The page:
DietWasps eat:

  • Omnivore diet
Bees:

  • Make pollen to eat honey
Group nameA group of wasps is referred to as a:

  • Colony
  • Note: Some wasps are solitary, depending on the species
A group of wasps is referred to as a:

  • Colony
Stinging abilityWasps do not die after attacking humans or other threats.

They can sting multiple times and will attack even when unprovoked, by contrast, do not die after stinging. They are known to attack unprovoked and chase people over long distances

Honey bees die when they sting due to their stinger becoming detached from their thorax and embedded within human skin

Honeybees will generally leave you alone unless bothered

FeedingWasps are carnivorous predators and eat other insectsHoney bees are engaged in pollinating, collecting pollen, and eating honey
Did you know?Despite their fearsome presence, wasps are considered to be immensely beneficial for agriculture, major corporations, and humans in general

Highly adept at controlling pest populations that are a bane to global agricultural industries, wasp populations are now regularly and systematically deployed in a purposeful manner to protect crops and encourage profits

Honey bees play a big part in how medicine is changing today

Using resin found from Poplar and Evergreen trees, honey bees employ it as a caulking glue to reinforce their hives durability

Humans use this same resin in medicine to stave off various viruses, fungus, and forms of bacteria

At-a-glance: Chart of notable similarities between wasps and honey bees

Both wasps and honey bees are part of the Anthropoda suborderBoth wasps and honey bees have rear-facing, backward stingers with barbs on them to penetrate an attacker
Both wasps and honey bees are part of the Hymenotera insect classBoth wasps and honey bees have long, dangling legs
Both wasps and honey bees are part of the Anthropoda phylumBoth wasps and honey bees can deliver excruciatingly painful stings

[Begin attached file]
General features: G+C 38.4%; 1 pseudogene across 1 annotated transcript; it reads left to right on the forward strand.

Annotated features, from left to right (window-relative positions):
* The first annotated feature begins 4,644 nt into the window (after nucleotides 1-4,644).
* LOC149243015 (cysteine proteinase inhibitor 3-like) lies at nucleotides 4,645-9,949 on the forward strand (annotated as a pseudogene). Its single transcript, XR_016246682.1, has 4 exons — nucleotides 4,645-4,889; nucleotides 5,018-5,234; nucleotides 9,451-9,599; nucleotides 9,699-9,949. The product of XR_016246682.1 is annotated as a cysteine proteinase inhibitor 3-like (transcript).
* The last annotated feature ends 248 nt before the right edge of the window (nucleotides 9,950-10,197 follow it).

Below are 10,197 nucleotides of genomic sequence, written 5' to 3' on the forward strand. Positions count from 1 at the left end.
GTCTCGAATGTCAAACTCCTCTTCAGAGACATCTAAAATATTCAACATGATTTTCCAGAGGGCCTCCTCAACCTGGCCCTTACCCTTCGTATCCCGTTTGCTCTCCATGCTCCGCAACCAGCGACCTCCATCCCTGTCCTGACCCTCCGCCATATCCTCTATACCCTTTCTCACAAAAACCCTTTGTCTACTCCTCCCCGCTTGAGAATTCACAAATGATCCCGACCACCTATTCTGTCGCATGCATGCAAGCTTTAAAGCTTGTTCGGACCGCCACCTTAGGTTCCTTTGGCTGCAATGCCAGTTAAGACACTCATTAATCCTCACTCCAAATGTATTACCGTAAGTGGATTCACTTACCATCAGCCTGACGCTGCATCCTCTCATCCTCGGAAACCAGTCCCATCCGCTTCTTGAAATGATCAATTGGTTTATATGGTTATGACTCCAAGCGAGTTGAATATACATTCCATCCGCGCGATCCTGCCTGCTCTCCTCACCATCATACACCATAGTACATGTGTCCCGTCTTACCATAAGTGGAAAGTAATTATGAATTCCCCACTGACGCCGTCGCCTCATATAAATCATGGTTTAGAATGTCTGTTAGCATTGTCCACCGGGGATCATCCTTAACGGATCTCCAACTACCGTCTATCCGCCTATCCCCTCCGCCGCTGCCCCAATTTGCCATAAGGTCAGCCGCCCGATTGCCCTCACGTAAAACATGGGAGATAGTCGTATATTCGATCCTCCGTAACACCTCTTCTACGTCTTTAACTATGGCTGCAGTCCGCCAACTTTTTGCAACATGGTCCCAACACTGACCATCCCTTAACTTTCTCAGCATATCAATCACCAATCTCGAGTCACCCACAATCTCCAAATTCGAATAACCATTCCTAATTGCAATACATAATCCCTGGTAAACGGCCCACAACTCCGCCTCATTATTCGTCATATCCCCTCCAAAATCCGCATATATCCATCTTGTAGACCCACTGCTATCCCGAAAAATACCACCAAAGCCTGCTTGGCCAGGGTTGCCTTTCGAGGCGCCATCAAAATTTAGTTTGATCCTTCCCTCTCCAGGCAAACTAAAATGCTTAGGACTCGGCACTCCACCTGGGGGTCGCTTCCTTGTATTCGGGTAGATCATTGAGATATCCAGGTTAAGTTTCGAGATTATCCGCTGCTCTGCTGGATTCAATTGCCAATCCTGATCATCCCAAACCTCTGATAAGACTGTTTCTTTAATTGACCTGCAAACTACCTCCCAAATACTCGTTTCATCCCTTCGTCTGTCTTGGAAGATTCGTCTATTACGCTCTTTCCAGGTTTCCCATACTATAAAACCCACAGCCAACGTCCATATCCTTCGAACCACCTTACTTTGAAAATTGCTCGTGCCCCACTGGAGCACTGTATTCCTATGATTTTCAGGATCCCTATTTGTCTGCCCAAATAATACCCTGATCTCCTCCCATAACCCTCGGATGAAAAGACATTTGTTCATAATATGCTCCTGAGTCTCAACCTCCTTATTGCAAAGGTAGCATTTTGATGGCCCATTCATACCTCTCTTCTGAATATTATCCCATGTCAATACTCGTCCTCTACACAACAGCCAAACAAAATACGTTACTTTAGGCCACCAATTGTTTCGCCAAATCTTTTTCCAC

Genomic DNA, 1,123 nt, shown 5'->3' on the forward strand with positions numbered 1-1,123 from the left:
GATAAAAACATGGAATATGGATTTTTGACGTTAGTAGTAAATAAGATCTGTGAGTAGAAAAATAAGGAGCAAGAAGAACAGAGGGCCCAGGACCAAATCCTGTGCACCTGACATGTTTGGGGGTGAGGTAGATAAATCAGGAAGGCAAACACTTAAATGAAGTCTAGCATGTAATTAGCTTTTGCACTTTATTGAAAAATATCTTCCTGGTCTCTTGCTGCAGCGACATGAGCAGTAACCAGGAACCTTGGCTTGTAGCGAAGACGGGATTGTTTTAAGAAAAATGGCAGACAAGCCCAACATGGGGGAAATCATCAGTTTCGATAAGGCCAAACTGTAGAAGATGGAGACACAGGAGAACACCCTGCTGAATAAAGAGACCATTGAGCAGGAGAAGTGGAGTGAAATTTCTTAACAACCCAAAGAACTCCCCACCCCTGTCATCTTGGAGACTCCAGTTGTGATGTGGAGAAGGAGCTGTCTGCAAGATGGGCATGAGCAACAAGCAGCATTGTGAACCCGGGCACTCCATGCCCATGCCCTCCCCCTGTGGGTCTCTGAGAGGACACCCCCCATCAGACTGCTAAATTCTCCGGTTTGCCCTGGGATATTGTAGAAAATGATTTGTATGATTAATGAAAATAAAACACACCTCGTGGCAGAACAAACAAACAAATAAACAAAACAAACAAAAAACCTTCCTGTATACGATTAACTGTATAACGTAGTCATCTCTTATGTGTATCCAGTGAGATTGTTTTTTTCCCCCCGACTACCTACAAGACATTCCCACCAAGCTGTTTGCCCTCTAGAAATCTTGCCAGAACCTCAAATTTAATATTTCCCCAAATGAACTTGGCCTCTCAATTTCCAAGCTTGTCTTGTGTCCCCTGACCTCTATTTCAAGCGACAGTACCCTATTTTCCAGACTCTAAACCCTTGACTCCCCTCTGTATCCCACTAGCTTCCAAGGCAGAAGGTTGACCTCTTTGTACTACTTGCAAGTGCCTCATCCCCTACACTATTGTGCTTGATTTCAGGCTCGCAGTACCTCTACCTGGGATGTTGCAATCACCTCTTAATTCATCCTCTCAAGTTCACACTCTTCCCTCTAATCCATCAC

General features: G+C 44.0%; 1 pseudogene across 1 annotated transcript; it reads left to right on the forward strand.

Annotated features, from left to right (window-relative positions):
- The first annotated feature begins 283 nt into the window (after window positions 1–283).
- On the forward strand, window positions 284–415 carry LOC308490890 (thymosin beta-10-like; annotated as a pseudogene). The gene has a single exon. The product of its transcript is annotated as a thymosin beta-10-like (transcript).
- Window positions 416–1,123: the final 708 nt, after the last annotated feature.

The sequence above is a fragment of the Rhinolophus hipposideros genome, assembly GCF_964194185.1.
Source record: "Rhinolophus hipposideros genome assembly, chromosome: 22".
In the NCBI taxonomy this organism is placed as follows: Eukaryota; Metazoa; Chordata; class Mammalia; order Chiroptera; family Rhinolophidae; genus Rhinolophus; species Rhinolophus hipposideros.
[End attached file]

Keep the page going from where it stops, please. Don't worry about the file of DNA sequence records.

Wasps vs Bees

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Guide

  1. Differences in physical characteristics
  2. Differences in behavioral characteristics
  3. Differences in habitats (nests and hives)
  4. Differences in lifestyle

1. Differences in physical characteristics

Both honey bees and wasps are members of the Hymenoptera insect class. Despite coming from the same class, their physical bodies exhibit a multitude of differences, from length to exterior coloring and the texture of their skin.

Overall, wasps and bees have a multitude of physical differences marking the exteriors of their bodies with most of the differences found primarily on their abdominal and leg structures.

Honey bees measure around 1-inch long while wasps typically measure 1.5 inches long. A honey bee’s body can be a solid black, a mixture of black with brown tones, or with yellow and orange linear demarcations.

Wasps come in a shocking array of colors from bright hues of blue, crimson, and purple to drab tones of earthy brown.

Honey bees are always hairy. With their hairy bodies and hairy legs, honey bees are relatively easy to identify. In comparison, wasps have a distinctly smooth, hairless exterior on their bodies that is slightly sheened.

With their similarly smooth legs, wasps are free of much of the hair found on honey bees. It should be noted that the legs of a wasp are rounded with a waxy look and feel. Comparatively, honey bees have legs that are widely flattened.

A wasp has a barrel-shaped abdomen with slightly rounded curves and a slim waist, whereas a honey bee has a distinctly round abdomen and thorax.

In contrast, wasps have a narrow waist that almost appears cinched, four exterior wings, and can often be easily identified by their boldly colored exteriors.

2. Differences in behavioral characteristics

Behaviorally, wasps and bees lead distinctly different lives. While a wasp is an omnivorous predator that engages in the hunt for insects such as flies and caterpillars, bees live a seemingly more benevolent lifestyle.

Honey bees are spending most of their time pollinating flowers, collecting a supply of pollen and sipping on honey and water while also using water to clean their hive.

It’s of interest to note that wasps are commonly attracted the smells associated with human forms of food, particularly yeasty beer and sugar-laden soda beverages.